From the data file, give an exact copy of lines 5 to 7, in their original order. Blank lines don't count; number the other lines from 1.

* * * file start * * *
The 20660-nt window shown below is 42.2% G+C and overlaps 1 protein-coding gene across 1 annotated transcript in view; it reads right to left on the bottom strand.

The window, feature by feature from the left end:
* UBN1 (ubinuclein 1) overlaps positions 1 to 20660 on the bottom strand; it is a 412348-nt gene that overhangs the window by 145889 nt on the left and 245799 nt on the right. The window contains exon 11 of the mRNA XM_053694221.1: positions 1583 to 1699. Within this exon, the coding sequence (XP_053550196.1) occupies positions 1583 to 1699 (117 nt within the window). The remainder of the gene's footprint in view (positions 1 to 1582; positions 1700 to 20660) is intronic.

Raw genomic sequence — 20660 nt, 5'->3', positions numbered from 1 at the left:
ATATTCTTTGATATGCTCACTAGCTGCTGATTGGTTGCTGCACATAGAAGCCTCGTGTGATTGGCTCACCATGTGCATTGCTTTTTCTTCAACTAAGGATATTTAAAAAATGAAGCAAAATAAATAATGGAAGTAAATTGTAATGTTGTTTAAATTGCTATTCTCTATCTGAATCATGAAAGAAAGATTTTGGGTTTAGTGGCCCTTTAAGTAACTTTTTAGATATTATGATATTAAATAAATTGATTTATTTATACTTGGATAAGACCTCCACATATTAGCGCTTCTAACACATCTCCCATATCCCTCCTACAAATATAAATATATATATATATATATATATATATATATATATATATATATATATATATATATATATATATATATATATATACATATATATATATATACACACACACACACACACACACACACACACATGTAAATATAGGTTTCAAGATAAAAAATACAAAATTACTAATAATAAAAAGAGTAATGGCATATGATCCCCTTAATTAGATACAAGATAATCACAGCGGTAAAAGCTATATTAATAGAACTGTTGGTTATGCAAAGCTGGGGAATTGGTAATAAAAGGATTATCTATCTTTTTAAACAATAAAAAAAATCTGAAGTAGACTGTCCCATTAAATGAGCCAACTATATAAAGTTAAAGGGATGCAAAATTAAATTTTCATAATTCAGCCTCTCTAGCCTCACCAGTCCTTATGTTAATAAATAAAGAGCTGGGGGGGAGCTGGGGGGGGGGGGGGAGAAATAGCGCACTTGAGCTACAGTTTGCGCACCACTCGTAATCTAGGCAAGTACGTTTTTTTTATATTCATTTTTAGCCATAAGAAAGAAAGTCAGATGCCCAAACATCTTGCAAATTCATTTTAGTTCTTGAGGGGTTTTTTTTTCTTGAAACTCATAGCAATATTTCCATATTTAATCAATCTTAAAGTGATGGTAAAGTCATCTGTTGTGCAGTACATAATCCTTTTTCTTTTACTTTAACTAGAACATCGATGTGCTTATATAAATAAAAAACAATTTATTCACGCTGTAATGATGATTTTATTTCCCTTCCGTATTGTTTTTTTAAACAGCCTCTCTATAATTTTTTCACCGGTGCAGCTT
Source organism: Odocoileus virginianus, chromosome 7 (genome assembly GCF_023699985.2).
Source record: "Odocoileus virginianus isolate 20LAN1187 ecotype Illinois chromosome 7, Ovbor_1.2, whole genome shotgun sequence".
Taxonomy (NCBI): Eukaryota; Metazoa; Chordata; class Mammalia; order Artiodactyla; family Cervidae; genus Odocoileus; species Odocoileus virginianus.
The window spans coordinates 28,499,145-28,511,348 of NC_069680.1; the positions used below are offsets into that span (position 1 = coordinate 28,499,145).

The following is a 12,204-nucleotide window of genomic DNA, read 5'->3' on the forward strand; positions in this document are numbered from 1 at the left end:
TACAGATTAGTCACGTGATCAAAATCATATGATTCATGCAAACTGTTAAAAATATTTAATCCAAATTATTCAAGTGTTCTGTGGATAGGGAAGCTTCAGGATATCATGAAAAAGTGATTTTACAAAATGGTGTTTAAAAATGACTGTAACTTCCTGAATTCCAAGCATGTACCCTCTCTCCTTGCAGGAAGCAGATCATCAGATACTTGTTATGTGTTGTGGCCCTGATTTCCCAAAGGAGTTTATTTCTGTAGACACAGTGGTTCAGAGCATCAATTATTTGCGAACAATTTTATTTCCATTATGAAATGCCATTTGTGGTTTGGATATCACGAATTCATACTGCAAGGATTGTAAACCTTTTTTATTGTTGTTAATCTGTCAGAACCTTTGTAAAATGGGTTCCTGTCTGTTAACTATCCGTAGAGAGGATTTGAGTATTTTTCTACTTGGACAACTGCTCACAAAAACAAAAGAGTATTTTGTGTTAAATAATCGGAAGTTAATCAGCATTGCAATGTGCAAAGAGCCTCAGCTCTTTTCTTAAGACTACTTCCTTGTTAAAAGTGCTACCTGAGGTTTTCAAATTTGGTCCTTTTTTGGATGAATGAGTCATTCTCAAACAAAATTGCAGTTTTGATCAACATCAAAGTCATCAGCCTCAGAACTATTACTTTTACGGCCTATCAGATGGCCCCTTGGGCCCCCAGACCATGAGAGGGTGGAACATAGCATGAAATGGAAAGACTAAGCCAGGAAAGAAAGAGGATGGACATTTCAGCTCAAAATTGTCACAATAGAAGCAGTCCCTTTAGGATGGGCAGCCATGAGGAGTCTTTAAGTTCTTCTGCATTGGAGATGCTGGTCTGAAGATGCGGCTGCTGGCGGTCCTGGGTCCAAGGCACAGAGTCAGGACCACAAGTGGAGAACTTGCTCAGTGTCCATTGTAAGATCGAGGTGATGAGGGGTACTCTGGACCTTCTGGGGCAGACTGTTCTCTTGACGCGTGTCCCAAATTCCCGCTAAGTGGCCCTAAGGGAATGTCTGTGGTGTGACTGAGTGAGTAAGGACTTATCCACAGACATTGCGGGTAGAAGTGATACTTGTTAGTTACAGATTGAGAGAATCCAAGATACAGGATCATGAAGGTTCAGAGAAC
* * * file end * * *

ATATTCTTTGATATGCTCACTAGCTGCTGATTGGTTGCTGCACATAGAAGCCTCGTGTGATTGGCTCACCATGTGCATTGCTTTTTCTTCAACTAAGGATATTTAAAAAATGAAGCAAAATAAATAATGGAAGTAAATTGTAATGTTGTTTAAATTGCTATTCTCTATCTGAATCATGAAAGAAAGATTTTGGGTTTAGTGGCCCTTTAAGTAACTTTTTAGATATTATGATATTAAATAAATTGATTTATTTATACTTGGATAAGACCTCCACATATTAGCGCTTCTAACACATCTCCCATATCCCTCCTACAAATATAAATATATATATATATATATATATATATATATATATATATATATATATATATATATATATATATATATATATATACATATATATATATATACACACACACACACACACACACACACACACATGTAAATATAGGTTTCAAGATAAAAAATACAAAATTACTAATAATAAAAAGAGTAATGGCATATGATCCCCTTAATTAGATACAAGATAATCACAGCGGTAAAAGCTATATTAATAGAACTGTTGGTTATGCAAAGCTGGGGAATTGGTAATAAAAGGATTATCTATCTTTTTAAACAATAAAAAAAATCTGAAGTAGACTGTCCCATTAAATGAGCCAACTATATAAAGTTAAAGGGATGCAAAATTAAATTTTCATAATTCAGCCTCTCTAGCCTCACCAGTCCTTATGTTAATAAATAAAGAGCTGGGGGGGAGCTGGGGGGGGGGGGGGAGAAATAGCGCACTTGAGCTACAGTTTGCGCACCACTCGTAATCTAGGCAAGTACGTTTTTTTTATATTCATTTTTAGCCATAAGAAAGAAAGTCAGATGCCCAAACATCTTGCAAATTCATTTTAGTTCTTGAGGGGTTTTTTTTTCTTGAAACTCATAGCAATATTTCCATATTTAATCAATCTTAAAGTGATGGTAAAGTCATCTGTTGTGCAGTACATAATCCTTTTTCTTTTACTTTAACTAGAACATCGATGTGCTTATATAAATAAAAAACAATTTATTCACGCTGTAATGATGATTTTATTTCCCTTCCGTATTGTTTTTTTAAACAGCCTCTCTATAATTTTTTCACCGGTGCAGCTT
Source organism: Odocoileus virginianus, chromosome 7 (genome assembly GCF_023699985.2).
Source record: "Odocoileus virginianus isolate 20LAN1187 ecotype Illinois chromosome 7, Ovbor_1.2, whole genome shotgun sequence".